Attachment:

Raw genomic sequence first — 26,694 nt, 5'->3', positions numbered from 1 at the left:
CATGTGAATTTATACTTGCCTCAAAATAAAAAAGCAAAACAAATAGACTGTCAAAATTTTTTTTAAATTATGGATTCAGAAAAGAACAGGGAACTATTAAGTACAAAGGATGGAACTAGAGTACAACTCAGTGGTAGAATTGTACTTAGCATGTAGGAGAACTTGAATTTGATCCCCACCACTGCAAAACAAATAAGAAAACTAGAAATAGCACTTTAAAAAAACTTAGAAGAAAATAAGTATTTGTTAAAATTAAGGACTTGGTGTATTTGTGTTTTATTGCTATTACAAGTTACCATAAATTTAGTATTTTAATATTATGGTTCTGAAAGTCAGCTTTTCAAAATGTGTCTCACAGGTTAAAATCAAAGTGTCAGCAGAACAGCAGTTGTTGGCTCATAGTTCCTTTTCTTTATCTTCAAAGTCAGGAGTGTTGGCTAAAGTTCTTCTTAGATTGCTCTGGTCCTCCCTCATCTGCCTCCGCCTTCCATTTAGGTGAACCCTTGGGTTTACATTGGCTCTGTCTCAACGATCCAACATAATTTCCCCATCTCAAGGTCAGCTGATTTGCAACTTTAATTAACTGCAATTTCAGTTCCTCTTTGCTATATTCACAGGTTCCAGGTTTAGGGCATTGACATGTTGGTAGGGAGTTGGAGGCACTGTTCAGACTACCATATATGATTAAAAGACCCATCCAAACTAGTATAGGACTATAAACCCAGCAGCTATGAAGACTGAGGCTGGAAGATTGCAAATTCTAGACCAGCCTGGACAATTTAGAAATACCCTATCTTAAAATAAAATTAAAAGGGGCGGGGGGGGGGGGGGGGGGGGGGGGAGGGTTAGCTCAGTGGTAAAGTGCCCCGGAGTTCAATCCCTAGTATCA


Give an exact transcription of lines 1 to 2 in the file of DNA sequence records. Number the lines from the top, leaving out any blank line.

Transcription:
Raw genomic sequence first — 26,694 nt, 5'->3', positions numbered from 1 at the left:
CATGTGAATTTATACTTGCCTCAAAATAAAAAAGCAAAACAAATAGACTGTCAAAATTTTTTTTAAATTATGGATTCAGAAAAGAACAGGGAACTATTAAGTACAAAGGATGGAACTAGAGTACAACTCAGTGGTAGAATTGTACTTAGCATGTAGGAGAACTTGAATTTGATCCCCACCACTGCAAAACAAATAAGAAAACTAGAAATAGCACTTTAAAAAAACTTAGAAGAAAATAAGTATTTGTTAAAATTAAGGACTTGGTGTATTTGTGTTTTATTGCTATTACAAGTTACCATAAATTTAGTATTTTAATATTATGGTTCTGAAAGTCAGCTTTTCAAAATGTGTCTCACAGGTTAAAATCAAAGTGTCAGCAGAACAGCAGTTGTTGGCTCATAGTTCCTTTTCTTTATCTTCAAAGTCAGGAGTGTTGGCTAAAGTTCTTCTTAGATTGCTCTGGTCCTCCCTCATCTGCCTCCGCCTTCCATTTAGGTGAACCCTTGGGTTTACATTGGCTCTGTCTCAACGATCCAACATAATTTCCCCATCTCAAGGTCAGCTGATTTGCAACTTTAATTAACTGCAATTTCAGTTCCTCTTTGCTATATTCACAGGTTCCAGGTTTAGGGCATTGACATGTTGGTAGGGAGTTGGAGGCACTGTTCAGACTACCATATATGATTAAAAGACCCATCCAAACTAGTATAGGACTATAAACCCAGCAGCTATGAAGACTGAGGCTGGAAGATTGCAAATTCTAGACCAGCCTGGACAATTTAGAAATACCCTATCTTAAAATAAAATTAAAAGGGGCGGGGGGGGGGGGGGGGGGGGGGGGAGGGTTAGCTCAGTGGTAAAGTGCCCCGGAGTTCAATCCCTAGTATCA